In this article, I’d like to go very specific on the LIME framework for explaining machine learning predictions. I already covered the description of the method in this article, in which I also gave the intuition and explained its strengths and weaknesses (have a look at it if you didn’t yet). Herein, I will talk about a very specific LIME issue, namely the instability of its explanations, and I will provide a recipe to spot and take care of it.
What do we mean by Instability?
Instability of the explanations: if you run LIME on a specific individual and repeat the method several times, with the same parameters and settings, you may end up with totally different explanations.
Why does LIME suffer from Instability?
Because of the Generation Step. Remember that LIME generates x values all over the ℝᵖ space of the X variables of the dataset (explained here).
The points are generated at random, so each call to LIME creates a different dataset. Since the dataset is used to train the LIME Linear Model, we may end up with different models for different LIME calls.
Instability is very harmful to LIME.
To convince you about this, I’ll tell you a short anecdote:
Consider a bank using a ML model to decide on granting loans to the customers. The ML model is trained to predict whether the person will repay the loan or if she’s gonna default. Now, this is an extremely important decision, so the bank wants to understand well how its model works and decides to check why the ML denied credit to a particular guy.
The bank uses LIME three times in a row on the same guy and the explanations are completely different…
Now that we understood the problem and its consequences, let’s analyze how to solve it.
The first thing we may wonder about is:
Why don’t we get rid of the Generation Step, since it is the cause of Instability?
This is exactly what researchers have tried to do in this paper . Their idea has been to use only the individuals in the training dataset to build LIME Linear Model, without generating new points inside LIME.
They consider the xᵢ values used for training and predict the ŷᵢ through the ML model, then give a weight to each unit based on the distance from the individual to be explained (using Gaussian Kernel).
In this way, LIME’s starting dataset stays the same for each call.
However, they did not consider an important drawback:
We may have regions with very few training points and our linear approximation will be very rough over there!
As an example consider the picture below:
The ML function is very wiggly, and we are considering a reference point (red dot) that is in a region quite far away from the other training points.
If we use a too small kernel width, we end up considering only the red dot. In this case, LIME would fail, because we need at least 2 points to draw a line (there are infinite lines passing through a single point; LIME is not able to choose the correct one).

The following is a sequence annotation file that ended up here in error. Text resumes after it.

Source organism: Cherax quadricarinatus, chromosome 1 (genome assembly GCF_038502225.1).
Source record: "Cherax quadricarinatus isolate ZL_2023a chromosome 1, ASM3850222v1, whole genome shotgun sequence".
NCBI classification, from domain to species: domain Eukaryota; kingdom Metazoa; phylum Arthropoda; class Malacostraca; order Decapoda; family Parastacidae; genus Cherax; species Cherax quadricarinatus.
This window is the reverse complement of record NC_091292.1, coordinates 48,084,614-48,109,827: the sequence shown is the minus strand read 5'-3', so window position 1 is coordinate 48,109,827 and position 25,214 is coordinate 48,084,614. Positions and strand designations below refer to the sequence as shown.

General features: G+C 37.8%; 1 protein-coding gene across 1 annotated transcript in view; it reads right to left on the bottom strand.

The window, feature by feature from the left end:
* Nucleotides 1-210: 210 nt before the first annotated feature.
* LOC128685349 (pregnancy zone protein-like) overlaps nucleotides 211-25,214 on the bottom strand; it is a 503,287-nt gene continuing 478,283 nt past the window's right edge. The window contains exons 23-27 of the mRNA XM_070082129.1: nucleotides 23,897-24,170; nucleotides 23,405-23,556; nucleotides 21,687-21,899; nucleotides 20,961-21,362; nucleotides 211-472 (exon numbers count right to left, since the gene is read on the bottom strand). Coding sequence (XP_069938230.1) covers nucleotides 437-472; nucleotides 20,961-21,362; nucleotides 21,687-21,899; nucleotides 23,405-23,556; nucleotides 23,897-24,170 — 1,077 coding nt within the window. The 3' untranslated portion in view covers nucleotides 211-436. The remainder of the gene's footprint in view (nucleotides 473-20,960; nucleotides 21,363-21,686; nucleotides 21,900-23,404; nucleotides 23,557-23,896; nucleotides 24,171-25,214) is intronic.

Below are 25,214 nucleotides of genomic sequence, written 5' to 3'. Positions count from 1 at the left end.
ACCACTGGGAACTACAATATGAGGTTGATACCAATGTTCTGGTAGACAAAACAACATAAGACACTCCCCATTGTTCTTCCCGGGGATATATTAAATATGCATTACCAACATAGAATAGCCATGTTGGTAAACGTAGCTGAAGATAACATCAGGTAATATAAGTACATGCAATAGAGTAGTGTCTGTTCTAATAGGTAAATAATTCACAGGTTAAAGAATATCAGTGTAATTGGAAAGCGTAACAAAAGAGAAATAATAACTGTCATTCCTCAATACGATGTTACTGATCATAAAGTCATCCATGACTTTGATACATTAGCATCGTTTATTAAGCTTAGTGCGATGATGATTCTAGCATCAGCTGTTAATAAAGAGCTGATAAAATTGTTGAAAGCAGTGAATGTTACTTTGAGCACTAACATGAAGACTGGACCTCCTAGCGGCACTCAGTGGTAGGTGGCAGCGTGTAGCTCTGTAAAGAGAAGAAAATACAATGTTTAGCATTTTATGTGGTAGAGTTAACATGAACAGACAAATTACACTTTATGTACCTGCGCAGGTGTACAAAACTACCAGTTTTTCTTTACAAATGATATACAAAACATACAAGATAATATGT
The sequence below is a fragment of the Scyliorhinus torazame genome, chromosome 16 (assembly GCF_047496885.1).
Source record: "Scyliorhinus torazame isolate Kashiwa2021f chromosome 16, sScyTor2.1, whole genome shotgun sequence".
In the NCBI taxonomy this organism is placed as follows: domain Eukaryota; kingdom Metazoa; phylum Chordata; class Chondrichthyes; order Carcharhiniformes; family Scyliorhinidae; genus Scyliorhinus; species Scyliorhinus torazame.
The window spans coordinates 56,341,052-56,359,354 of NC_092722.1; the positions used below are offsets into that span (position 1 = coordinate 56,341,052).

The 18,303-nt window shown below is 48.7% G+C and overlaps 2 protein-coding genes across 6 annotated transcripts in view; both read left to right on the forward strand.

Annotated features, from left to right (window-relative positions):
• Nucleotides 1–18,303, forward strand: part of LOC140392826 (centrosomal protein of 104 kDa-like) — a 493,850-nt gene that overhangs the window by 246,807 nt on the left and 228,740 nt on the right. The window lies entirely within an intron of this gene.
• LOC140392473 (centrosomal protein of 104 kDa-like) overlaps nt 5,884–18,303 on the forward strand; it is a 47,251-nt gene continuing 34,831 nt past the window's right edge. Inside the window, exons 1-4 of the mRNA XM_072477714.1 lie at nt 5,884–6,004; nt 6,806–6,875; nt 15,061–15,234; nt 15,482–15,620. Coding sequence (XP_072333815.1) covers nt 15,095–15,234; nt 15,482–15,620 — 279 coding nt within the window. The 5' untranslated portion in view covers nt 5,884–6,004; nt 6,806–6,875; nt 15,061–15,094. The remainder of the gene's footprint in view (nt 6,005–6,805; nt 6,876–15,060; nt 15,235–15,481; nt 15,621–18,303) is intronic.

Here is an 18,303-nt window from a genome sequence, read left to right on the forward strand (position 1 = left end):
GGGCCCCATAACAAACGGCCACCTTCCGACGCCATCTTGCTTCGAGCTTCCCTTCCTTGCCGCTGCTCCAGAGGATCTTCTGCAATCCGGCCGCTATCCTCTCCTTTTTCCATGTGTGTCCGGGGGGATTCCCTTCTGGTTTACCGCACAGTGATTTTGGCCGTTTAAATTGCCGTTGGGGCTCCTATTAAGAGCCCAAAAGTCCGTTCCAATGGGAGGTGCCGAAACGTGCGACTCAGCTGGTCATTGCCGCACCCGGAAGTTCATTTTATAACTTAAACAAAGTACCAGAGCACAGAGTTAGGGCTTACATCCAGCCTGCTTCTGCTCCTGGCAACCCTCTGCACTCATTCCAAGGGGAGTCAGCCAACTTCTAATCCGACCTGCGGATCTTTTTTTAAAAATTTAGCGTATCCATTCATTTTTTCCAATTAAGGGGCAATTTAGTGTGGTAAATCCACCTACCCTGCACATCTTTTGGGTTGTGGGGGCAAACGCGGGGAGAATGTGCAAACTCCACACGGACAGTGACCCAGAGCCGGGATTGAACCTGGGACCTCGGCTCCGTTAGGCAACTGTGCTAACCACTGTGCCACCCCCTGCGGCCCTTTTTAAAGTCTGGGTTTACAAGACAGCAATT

If we enlarge the local region, we end up considering quite distant points and the resulting LIME line is completely unable to represent the local curvature of the ML model!
A toy example of an ML function (green curve) and LIME explanation (red line) built using just the training points. In sparsely populated regions of the function, LIME cannot work well without generating new points. Picture by Giorgio Visani
Maybe you’re thinking, “Well this model is very bad! It is in a complete overfit state,” and that’s definitely true. But you must consider we use LIME exactly to understand how the ML model behaves.
If we do not generate new points, LIME may be unable to catch such problems in similar situations.
Moreover, any dataset presents some regions in which the training data coverage is not high (usually in the extrema of variables’ range). If we are interested in understanding the ML predictions also in those regions, we should use a tool that allows us to inspect the curve (generating more points) as in the LIME generation step.
Basically, the sampling step helps us having good coverage of the ML function. This is always helpful! The more points we generate, the more accurate is the LIME dataset in reproducing all the wiggly parts of the f(x) function.
So the right solution is to generate points using the random generation step in LIME. The stability is achieved if we have good coverage of the function f(x), around our reference point. In this way, we will be able to retrieve the proper tangent for each different LIME call.
The concepts, ideas, and pictures you find in this section, as well as the use case in the following one, are taken from our paper Statistical stability indices for LIME: obtaining reliable explanations for Machine Learning models , published in 2020.